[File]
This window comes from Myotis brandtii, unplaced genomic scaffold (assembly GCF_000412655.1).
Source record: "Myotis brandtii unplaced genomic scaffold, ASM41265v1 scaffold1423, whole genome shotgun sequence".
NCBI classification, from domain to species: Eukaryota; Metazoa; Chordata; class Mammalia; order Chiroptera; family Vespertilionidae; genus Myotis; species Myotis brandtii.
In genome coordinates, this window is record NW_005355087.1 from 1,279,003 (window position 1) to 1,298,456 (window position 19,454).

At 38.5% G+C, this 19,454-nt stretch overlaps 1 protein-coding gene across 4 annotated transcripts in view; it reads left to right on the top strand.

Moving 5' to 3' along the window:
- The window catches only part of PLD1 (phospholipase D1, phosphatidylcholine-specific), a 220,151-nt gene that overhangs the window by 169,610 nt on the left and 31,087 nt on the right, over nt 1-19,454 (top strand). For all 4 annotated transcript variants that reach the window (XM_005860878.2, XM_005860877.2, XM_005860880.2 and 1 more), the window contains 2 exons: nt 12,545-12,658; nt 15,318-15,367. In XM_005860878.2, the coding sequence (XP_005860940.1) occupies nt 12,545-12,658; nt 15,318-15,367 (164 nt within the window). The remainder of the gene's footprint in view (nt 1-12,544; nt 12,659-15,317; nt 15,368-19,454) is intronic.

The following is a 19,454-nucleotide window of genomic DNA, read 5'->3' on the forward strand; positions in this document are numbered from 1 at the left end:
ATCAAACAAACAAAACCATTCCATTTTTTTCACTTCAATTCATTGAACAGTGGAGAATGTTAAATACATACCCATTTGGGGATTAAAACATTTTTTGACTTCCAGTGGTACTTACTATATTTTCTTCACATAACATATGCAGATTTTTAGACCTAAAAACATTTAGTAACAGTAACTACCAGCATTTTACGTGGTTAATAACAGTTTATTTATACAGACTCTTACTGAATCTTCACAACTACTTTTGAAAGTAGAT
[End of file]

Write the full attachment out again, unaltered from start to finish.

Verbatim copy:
This window comes from Myotis brandtii, unplaced genomic scaffold (assembly GCF_000412655.1).
Source record: "Myotis brandtii unplaced genomic scaffold, ASM41265v1 scaffold1423, whole genome shotgun sequence".
NCBI classification, from domain to species: Eukaryota; Metazoa; Chordata; class Mammalia; order Chiroptera; family Vespertilionidae; genus Myotis; species Myotis brandtii.
In genome coordinates, this window is record NW_005355087.1 from 1,279,003 (window position 1) to 1,298,456 (window position 19,454).

At 38.5% G+C, this 19,454-nt stretch overlaps 1 protein-coding gene across 4 annotated transcripts in view; it reads left to right on the top strand.

Moving 5' to 3' along the window:
- The window catches only part of PLD1 (phospholipase D1, phosphatidylcholine-specific), a 220,151-nt gene that overhangs the window by 169,610 nt on the left and 31,087 nt on the right, over nt 1-19,454 (top strand). For all 4 annotated transcript variants that reach the window (XM_005860878.2, XM_005860877.2, XM_005860880.2 and 1 more), the window contains 2 exons: nt 12,545-12,658; nt 15,318-15,367. In XM_005860878.2, the coding sequence (XP_005860940.1) occupies nt 12,545-12,658; nt 15,318-15,367 (164 nt within the window). The remainder of the gene's footprint in view (nt 1-12,544; nt 12,659-15,317; nt 15,368-19,454) is intronic.

The following is a 19,454-nucleotide window of genomic DNA, read 5'->3' on the forward strand; positions in this document are numbered from 1 at the left end:
ATCAAACAAACAAAACCATTCCATTTTTTTCACTTCAATTCATTGAACAGTGGAGAATGTTAAATACATACCCATTTGGGGATTAAAACATTTTTTGACTTCCAGTGGTACTTACTATATTTTCTTCACATAACATATGCAGATTTTTAGACCTAAAAACATTTAGTAACAGTAACTACCAGCATTTTACGTGGTTAATAACAGTTTATTTATACAGACTCTTACTGAATCTTCACAACTACTTTTGAAAGTAGAT